The muscles of the head and neck often accommodate to allow an otherwise imperfect occlusion to function. The brain quickly becomes "programmed" (through proprioception) to maintain this accommodation. Using a propriocepted position of the mandible for treatment planning may have less than ideal results as it simply maintains what may have been the accommodated position of a poor occlusion.

Poor occlusion (bite) might result too from an injury to the head and neck or chin, or from a whiplash car accident, or from an intubation for a general anesthesia, or from any dental treatment like orthodontic, fillings, crowns and bridges. Arthritis of the joint or any remodeling of it will cause a poor bite and a poor bite will cause a remodeling of your joints which might become painful.

Proprioception can be overcome and a relaxed state of the musculature can be achieved in a reasonable period of time through ultra-low frequency TENS stimulation. From this relaxed state a new occlusion (neuromuscular occlusion) is established and can be used in various dental treatments and procedures.


An orthotic is a custom made appliance fabricated of plastic that can be worn over or fixed to the teeth to maintain the neuromuscularly derived bite position. At this point, nothing is done to permanently alter your teeth or your bite. You typically wear this plastic appliance for a prescribed period of time to verify that this new jaw position solves or reduces the problem. If it does, it has proven that the imperfect bite was the cause of the problem and you may elect to go on and have your natural teeth treated to permanently maintain that new bite position.

If symptoms are not substantially alleviated, the bite position is most likely not the cause of the problem. Your natural bite has not been altered and other causes may then be further explored. (Although this latter circumstance is possible, it is not likely since the dentist will only proceed with an orthotic if there are strong indications that the bite is a major factor in your problem.)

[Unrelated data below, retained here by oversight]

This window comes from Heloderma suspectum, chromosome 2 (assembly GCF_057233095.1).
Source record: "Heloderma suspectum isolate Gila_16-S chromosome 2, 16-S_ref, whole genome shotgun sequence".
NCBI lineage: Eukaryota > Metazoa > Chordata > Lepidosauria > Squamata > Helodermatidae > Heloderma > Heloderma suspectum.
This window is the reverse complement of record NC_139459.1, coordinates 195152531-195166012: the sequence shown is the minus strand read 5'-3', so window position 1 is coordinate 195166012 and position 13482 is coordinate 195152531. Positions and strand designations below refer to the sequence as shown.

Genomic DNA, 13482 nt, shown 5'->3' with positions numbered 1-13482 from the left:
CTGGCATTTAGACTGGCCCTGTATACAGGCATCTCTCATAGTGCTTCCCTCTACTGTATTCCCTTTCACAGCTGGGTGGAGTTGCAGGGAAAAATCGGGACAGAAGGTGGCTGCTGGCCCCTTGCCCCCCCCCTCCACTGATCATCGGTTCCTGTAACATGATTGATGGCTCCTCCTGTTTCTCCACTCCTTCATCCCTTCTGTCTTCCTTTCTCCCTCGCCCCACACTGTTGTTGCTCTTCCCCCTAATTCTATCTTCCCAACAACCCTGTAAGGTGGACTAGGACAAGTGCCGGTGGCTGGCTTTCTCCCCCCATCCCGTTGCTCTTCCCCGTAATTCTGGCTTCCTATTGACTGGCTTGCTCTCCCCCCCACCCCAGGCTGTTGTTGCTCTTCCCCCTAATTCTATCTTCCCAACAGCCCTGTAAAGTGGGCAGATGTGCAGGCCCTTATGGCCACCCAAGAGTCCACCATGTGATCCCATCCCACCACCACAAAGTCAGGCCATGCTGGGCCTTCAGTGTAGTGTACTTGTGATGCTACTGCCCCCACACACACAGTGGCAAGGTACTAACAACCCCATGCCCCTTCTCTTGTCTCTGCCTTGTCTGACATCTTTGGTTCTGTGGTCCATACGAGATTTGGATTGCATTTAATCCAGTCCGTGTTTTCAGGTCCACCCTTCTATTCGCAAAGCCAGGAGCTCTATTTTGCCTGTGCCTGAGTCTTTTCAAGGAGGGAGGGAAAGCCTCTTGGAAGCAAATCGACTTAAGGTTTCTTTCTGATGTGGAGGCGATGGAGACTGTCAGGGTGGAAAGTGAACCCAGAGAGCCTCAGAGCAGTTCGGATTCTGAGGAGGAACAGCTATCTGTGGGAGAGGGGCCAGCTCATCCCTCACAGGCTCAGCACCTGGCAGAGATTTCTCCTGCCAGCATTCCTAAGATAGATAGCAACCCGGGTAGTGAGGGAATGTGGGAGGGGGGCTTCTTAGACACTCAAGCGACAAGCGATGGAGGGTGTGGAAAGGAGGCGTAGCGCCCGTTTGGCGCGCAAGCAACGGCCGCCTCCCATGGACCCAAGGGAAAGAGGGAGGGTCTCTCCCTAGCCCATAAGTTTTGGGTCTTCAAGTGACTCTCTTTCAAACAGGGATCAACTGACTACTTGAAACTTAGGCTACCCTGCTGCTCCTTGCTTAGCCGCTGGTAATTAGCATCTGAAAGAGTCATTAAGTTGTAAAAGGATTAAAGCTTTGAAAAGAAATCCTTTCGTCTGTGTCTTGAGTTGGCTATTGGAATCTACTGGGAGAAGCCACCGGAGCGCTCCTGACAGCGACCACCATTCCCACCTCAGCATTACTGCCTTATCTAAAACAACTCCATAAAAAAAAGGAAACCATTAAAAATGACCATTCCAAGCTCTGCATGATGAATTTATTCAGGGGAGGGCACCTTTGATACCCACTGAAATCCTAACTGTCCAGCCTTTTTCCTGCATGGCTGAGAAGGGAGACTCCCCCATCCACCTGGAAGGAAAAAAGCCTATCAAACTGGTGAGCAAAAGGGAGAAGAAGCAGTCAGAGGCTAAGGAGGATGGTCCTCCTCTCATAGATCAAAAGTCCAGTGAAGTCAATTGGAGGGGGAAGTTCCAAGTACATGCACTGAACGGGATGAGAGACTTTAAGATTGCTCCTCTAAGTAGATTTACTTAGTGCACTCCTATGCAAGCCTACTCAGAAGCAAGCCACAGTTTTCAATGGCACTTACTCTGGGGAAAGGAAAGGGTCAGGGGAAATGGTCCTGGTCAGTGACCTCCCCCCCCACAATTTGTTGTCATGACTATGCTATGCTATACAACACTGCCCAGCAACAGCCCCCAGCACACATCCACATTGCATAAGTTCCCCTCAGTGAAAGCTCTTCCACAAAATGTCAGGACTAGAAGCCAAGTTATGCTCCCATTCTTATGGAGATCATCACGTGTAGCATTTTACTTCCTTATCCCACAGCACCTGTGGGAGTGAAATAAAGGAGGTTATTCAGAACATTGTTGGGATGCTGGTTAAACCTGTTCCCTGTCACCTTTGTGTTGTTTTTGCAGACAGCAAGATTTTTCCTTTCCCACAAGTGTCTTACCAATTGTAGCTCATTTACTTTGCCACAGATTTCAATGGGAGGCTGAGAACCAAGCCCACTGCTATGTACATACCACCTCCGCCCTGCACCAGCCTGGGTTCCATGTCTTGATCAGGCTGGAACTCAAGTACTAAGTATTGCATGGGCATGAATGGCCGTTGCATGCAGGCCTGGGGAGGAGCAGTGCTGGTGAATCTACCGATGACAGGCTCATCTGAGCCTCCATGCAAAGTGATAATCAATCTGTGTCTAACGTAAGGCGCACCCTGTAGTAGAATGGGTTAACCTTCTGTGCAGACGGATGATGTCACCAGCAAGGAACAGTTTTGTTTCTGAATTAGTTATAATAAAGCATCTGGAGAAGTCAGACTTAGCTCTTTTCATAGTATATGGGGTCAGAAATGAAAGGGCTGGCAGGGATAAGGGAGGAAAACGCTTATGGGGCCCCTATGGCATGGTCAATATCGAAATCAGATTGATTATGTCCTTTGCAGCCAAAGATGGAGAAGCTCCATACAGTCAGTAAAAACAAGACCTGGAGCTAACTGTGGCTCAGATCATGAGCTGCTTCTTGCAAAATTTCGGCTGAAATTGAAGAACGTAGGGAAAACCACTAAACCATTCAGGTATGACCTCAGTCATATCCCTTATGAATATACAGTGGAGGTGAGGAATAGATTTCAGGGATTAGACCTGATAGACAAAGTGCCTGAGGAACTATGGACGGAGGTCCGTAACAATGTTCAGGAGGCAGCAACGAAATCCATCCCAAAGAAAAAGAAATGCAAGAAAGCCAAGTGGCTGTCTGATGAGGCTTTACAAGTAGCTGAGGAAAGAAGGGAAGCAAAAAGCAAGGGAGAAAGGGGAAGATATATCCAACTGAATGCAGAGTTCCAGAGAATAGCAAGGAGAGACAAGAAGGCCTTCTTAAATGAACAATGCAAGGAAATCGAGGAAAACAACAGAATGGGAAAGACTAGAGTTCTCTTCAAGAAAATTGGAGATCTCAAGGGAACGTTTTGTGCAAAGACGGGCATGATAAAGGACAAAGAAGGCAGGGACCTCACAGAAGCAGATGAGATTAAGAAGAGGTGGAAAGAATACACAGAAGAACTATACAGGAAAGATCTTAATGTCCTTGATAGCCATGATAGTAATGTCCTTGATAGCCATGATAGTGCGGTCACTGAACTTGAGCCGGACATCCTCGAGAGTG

Neuromuscular dentistry (NMD) is a term applied to techniques that expand upon the traditional approach to dentistry and considers the entire system that controls the positioning and function of the jaw. The neuromuscular dentist seeks to establish a jaw position based on a harmonious relationship of the three main factors affecting occlusion - the teeth, muscles and jaw joints. The resulting jaw position is called the neuromuscular bite.

Dr. Yves Delessert, DDS, is a postgraduate of U.C.L.A. (University of California Los Angeles) with a postdoctoral degree in Prosthodontics and he also earned a Master of Science in Education from U.S.C. (University of Southern California). He then completed a third postdoctoral degree F.A.C.E. (Foundation for Continued Education) in full mouth rehabilitation in Burlingame/California. He was a visiting lecturer at U.C.L.A. and clinical assistant Professor at U.S.C. He later opened his dental office in San Juan Capistrano. After fourteen years in the States he moved to Kuwait where he was the Consultant and Head of Department for the Armed Forces Hospital and Allies. After eleven years in Kuwait he moved back to Carouge/Geneva, his home town where he has a General Dentistry, Prosthetics and Pain/Dysfunction practice.

He is a fellow of the International College of Cranio Mandibular Orthopedics, member of American Academy of Craniofacial Pain, American College of Prosthodontists, American Academy of Dental Sleep Medicine and Society Dental Science.

Av.du Cardinal Mermillod 1
1227 Carouge, Gen?ve
Tel. +41 (0) 22 300 67 60